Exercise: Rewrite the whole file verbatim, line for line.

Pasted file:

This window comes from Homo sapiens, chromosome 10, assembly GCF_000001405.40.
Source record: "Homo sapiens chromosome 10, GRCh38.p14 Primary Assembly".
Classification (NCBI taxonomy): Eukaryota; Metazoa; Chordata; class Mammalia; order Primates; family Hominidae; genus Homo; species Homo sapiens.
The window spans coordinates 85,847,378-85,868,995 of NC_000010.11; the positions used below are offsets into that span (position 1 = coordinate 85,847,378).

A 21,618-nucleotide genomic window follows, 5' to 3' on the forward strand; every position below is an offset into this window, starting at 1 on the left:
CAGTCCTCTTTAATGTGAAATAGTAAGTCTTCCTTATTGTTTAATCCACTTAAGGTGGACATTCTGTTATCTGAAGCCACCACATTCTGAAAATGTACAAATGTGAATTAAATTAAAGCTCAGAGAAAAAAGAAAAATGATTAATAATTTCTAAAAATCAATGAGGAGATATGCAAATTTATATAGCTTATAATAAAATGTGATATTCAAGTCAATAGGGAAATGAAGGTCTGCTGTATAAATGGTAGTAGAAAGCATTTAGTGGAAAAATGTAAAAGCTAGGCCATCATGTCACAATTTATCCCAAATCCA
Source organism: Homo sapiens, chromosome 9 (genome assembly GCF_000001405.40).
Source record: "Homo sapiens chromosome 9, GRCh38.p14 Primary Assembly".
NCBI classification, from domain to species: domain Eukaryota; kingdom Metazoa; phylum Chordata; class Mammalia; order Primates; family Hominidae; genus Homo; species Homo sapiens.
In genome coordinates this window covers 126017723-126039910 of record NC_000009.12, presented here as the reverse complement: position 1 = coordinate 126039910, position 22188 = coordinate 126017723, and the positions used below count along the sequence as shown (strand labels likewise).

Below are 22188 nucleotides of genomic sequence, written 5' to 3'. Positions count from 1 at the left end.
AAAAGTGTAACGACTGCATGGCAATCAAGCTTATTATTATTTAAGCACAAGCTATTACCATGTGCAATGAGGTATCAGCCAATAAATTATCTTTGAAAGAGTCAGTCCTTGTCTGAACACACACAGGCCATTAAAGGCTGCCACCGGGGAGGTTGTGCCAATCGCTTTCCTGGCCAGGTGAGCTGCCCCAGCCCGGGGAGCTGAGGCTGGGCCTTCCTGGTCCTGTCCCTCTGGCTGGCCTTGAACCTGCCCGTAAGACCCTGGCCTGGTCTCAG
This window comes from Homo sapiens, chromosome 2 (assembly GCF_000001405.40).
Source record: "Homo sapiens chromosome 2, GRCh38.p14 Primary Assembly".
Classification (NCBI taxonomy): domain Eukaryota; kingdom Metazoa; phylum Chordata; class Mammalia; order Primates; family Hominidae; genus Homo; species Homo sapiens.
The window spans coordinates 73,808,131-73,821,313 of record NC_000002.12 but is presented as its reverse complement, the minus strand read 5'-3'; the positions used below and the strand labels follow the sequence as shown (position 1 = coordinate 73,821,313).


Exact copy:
This window comes from Homo sapiens, chromosome 10, assembly GCF_000001405.40.
Source record: "Homo sapiens chromosome 10, GRCh38.p14 Primary Assembly".
Classification (NCBI taxonomy): Eukaryota; Metazoa; Chordata; class Mammalia; order Primates; family Hominidae; genus Homo; species Homo sapiens.
The window spans coordinates 85,847,378-85,868,995 of NC_000010.11; the positions used below are offsets into that span (position 1 = coordinate 85,847,378).

A 21,618-nucleotide genomic window follows, 5' to 3' on the forward strand; every position below is an offset into this window, starting at 1 on the left:
CAGTCCTCTTTAATGTGAAATAGTAAGTCTTCCTTATTGTTTAATCCACTTAAGGTGGACATTCTGTTATCTGAAGCCACCACATTCTGAAAATGTACAAATGTGAATTAAATTAAAGCTCAGAGAAAAAAGAAAAATGATTAATAATTTCTAAAAATCAATGAGGAGATATGCAAATTTATATAGCTTATAATAAAATGTGATATTCAAGTCAATAGGGAAATGAAGGTCTGCTGTATAAATGGTAGTAGAAAGCATTTAGTGGAAAAATGTAAAAGCTAGGCCATCATGTCACAATTTATCCCAAATCCA
Source organism: Homo sapiens, chromosome 9 (genome assembly GCF_000001405.40).
Source record: "Homo sapiens chromosome 9, GRCh38.p14 Primary Assembly".
NCBI classification, from domain to species: domain Eukaryota; kingdom Metazoa; phylum Chordata; class Mammalia; order Primates; family Hominidae; genus Homo; species Homo sapiens.
In genome coordinates this window covers 126017723-126039910 of record NC_000009.12, presented here as the reverse complement: position 1 = coordinate 126039910, position 22188 = coordinate 126017723, and the positions used below count along the sequence as shown (strand labels likewise).

Below are 22188 nucleotides of genomic sequence, written 5' to 3'. Positions count from 1 at the left end.
AAAAGTGTAACGACTGCATGGCAATCAAGCTTATTATTATTTAAGCACAAGCTATTACCATGTGCAATGAGGTATCAGCCAATAAATTATCTTTGAAAGAGTCAGTCCTTGTCTGAACACACACAGGCCATTAAAGGCTGCCACCGGGGAGGTTGTGCCAATCGCTTTCCTGGCCAGGTGAGCTGCCCCAGCCCGGGGAGCTGAGGCTGGGCCTTCCTGGTCCTGTCCCTCTGGCTGGCCTTGAACCTGCCCGTAAGACCCTGGCCTGGTCTCAG
This window comes from Homo sapiens, chromosome 2 (assembly GCF_000001405.40).
Source record: "Homo sapiens chromosome 2, GRCh38.p14 Primary Assembly".
Classification (NCBI taxonomy): domain Eukaryota; kingdom Metazoa; phylum Chordata; class Mammalia; order Primates; family Hominidae; genus Homo; species Homo sapiens.
The window spans coordinates 73,808,131-73,821,313 of record NC_000002.12 but is presented as its reverse complement, the minus strand read 5'-3'; the positions used below and the strand labels follow the sequence as shown (position 1 = coordinate 73,821,313).